Herbs are rarely found in soaps other than as decoration. I think dried herbs would fit perfectly in the soap. They do not mind the heat. The active ingredients in the herbs would even benefit from heating. Herbs are slowly releasing their power while using soap. They also give a pleasant scent and a delicious look to the soap bar. Herb groats is also an effective peeling agent. All aromatic herbs such as thyme, rosemary and mint blend match perfectly with the handmade soap.

One of my favourite soaps is mandarin soap. It is made with Minced mandarin peels are added to the soap mass. Mandarin peels give the soap a very lovely scent. They are also antibacterial, so mandarin soap is a great kitchen soap for hand washing. You can use other citrus peel in soaps as well.

Honey in handmade soap

Honey soap is old friend to many of us. Honey is antibacterial and it moisturizes the skin. Honey cannot stand high temperatures. Therefore, it should only be added to the finished, slight cooled soap. Even then, some of its valuable nutrients are destroyed.

Milk in handmade soap

Some soaps contain milk. Goat milk soap in particular is very popular. Goat’s milk is very rich vitamins and minerals useful to skin care such as selenium, copper, iron and zinc. Minerals remain in the soap throughout the manufacturing process. They do not mind the heat at all. However, this is not the case with vitamins. Vitamin C is destroyed when heated. It is one of the most perishable vitamins. If someone claims there is vitamin C in the soap, we should be cautious. Vitamin C will be destroyed not only by heating but also by direct contact with air. Another vitamin that is destroyed when heated is vitamin E. Goat’s milk is rich in vitamin E but vitamin E is destroyed in soap making process.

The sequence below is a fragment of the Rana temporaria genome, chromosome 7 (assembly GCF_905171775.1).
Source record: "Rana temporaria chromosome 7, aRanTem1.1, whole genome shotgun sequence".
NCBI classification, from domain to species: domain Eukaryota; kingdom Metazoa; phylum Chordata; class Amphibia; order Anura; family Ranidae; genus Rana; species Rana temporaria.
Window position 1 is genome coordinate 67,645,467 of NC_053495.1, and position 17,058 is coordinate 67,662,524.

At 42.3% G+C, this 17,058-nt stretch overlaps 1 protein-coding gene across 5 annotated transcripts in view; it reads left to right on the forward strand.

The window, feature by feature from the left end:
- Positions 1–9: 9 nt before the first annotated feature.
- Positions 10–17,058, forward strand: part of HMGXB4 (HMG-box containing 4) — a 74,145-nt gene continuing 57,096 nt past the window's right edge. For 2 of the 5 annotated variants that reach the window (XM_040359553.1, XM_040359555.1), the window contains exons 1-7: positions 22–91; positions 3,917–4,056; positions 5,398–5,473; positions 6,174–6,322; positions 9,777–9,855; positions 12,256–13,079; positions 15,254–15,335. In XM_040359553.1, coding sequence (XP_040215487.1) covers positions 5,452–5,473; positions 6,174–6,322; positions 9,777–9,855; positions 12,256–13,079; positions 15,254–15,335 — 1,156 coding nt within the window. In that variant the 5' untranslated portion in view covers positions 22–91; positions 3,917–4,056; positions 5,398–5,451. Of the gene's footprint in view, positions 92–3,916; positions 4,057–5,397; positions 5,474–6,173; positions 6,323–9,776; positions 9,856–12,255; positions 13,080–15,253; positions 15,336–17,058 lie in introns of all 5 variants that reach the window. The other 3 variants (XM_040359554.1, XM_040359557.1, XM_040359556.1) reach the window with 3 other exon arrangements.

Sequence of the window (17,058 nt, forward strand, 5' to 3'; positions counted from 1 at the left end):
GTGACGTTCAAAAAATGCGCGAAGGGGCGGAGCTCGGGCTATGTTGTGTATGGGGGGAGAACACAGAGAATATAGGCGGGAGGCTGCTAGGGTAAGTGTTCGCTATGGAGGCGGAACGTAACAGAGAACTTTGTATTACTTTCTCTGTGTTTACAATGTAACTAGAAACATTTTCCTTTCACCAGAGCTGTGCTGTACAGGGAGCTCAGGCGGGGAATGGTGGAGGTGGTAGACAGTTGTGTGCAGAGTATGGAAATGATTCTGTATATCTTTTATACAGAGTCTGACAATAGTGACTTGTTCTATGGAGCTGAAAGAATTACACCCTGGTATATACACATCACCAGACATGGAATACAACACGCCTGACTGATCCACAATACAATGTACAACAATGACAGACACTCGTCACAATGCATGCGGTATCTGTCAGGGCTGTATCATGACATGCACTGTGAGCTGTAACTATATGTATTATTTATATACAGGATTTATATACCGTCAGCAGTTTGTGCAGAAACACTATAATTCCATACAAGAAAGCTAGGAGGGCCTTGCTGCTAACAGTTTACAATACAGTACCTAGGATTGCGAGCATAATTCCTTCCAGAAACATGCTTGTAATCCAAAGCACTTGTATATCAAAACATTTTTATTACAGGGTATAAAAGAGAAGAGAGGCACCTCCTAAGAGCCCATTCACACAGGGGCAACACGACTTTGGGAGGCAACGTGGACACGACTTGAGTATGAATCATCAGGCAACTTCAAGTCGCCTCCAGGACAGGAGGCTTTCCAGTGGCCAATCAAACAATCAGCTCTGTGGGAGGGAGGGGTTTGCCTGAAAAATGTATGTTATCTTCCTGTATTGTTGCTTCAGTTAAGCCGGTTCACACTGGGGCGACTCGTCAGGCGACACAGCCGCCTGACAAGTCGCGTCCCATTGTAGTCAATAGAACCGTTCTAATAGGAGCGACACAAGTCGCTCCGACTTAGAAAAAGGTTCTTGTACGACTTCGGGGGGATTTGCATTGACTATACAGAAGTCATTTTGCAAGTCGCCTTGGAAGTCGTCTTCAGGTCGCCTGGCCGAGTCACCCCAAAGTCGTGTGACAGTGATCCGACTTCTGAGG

Milk is also used in soaps because of its proteins. Milk proteins are said to disinfect the skin and fight acne. I have not found any research to support this claim, so I cannot back it up. Proteins can be useful in hair care. Sometimes our hair suffers from lack of protein and then the goat milk soap could help.

In addition to goat’s milk, soaps may also contain cow’s milk. Cow’s milk has the same properties as goat’s milk.


One of the most popular soaps in Asia is rice milk soap. Rice brightens the skin. It even has a mild whitening effect if you regularly use rice milk soap. Rice milk also moisturizes the skin and clears up the scars. Rice milk is very popular in Asia in all forms of beauty care. Rice is also used in fermented and powdered form and as an oil in Asian cosmetics. Like the other soap additives, the vitamins contained in rice milk do not survive the heating process. Traditional rice milk soap is always made by heating so there are no more vitamins left in the finished soap.

Black Soap

Black soap is a Ghanaian traditional soap. It is made from coconut fat and ash from the shells of cocoa beans. The black soap can be added to soap mass or used as a regular soap. For many, black soap suits well to many people. It is especially good for oily skin. The structure of black soap is soft mass to which you can add shea butter to soften the soap. Then it is also suitable for drier skin.

Salt Soap